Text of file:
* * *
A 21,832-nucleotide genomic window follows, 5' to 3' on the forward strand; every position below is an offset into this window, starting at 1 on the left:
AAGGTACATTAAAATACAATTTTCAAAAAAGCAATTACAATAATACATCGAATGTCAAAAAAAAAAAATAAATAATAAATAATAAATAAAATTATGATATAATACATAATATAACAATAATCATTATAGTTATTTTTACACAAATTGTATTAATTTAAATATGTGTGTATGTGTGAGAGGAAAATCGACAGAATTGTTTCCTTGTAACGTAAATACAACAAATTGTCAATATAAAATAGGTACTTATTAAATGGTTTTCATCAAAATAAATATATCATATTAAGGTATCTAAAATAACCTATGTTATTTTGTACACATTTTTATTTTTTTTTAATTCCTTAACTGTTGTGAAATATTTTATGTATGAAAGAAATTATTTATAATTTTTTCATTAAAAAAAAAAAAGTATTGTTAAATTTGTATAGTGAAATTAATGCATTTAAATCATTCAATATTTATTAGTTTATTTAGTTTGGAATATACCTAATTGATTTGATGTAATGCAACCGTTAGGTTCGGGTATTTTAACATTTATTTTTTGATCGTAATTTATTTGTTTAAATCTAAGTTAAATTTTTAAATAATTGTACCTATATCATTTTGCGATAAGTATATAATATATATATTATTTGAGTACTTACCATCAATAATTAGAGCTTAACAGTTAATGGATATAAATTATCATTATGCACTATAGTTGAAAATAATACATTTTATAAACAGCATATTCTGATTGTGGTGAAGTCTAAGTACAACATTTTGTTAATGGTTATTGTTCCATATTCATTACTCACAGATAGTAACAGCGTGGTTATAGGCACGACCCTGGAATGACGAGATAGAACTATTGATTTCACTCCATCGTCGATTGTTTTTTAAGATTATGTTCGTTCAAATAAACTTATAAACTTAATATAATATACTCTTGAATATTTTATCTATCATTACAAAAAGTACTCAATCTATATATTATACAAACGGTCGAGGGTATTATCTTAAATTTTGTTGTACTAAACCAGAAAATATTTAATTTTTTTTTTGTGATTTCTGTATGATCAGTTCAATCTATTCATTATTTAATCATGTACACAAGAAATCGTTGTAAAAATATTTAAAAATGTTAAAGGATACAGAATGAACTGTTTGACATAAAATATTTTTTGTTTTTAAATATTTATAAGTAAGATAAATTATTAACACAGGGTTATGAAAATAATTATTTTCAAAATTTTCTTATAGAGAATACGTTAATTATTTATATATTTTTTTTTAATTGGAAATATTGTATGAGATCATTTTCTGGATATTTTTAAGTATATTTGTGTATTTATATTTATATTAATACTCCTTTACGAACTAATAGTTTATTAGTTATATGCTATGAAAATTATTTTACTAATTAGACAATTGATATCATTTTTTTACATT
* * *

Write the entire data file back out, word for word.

A 21,832-nucleotide genomic window follows, 5' to 3' on the forward strand; every position below is an offset into this window, starting at 1 on the left:
AAGGTACATTAAAATACAATTTTCAAAAAAGCAATTACAATAATACATCGAATGTCAAAAAAAAAAAATAAATAATAAATAATAAATAAAATTATGATATAATACATAATATAACAATAATCATTATAGTTATTTTTACACAAATTGTATTAATTTAAATATGTGTGTATGTGTGAGAGGAAAATCGACAGAATTGTTTCCTTGTAACGTAAATACAACAAATTGTCAATATAAAATAGGTACTTATTAAATGGTTTTCATCAAAATAAATATATCATATTAAGGTATCTAAAATAACCTATGTTATTTTGTACACATTTTTATTTTTTTTTAATTCCTTAACTGTTGTGAAATATTTTATGTATGAAAGAAATTATTTATAATTTTTTCATTAAAAAAAAAAAAGTATTGTTAAATTTGTATAGTGAAATTAATGCATTTAAATCATTCAATATTTATTAGTTTATTTAGTTTGGAATATACCTAATTGATTTGATGTAATGCAACCGTTAGGTTCGGGTATTTTAACATTTATTTTTTGATCGTAATTTATTTGTTTAAATCTAAGTTAAATTTTTAAATAATTGTACCTATATCATTTTGCGATAAGTATATAATATATATATTATTTGAGTACTTACCATCAATAATTAGAGCTTAACAGTTAATGGATATAAATTATCATTATGCACTATAGTTGAAAATAATACATTTTATAAACAGCATATTCTGATTGTGGTGAAGTCTAAGTACAACATTTTGTTAATGGTTATTGTTCCATATTCATTACTCACAGATAGTAACAGCGTGGTTATAGGCACGACCCTGGAATGACGAGATAGAACTATTGATTTCACTCCATCGTCGATTGTTTTTTAAGATTATGTTCGTTCAAATAAACTTATAAACTTAATATAATATACTCTTGAATATTTTATCTATCATTACAAAAAGTACTCAATCTATATATTATACAAACGGTCGAGGGTATTATCTTAAATTTTGTTGTACTAAACCAGAAAATATTTAATTTTTTTTTTGTGATTTCTGTATGATCAGTTCAATCTATTCATTATTTAATCATGTACACAAGAAATCGTTGTAAAAATATTTAAAAATGTTAAAGGATACAGAATGAACTGTTTGACATAAAATATTTTTTGTTTTTAAATATTTATAAGTAAGATAAATTATTAACACAGGGTTATGAAAATAATTATTTTCAAAATTTTCTTATAGAGAATACGTTAATTATTTATATATTTTTTTTTAATTGGAAATATTGTATGAGATCATTTTCTGGATATTTTTAAGTATATTTGTGTATTTATATTTATATTAATACTCCTTTACGAACTAATAGTTTATTAGTTATATGCTATGAAAATTATTTTACTAATTAGACAATTGATATCATTTTTTTACATT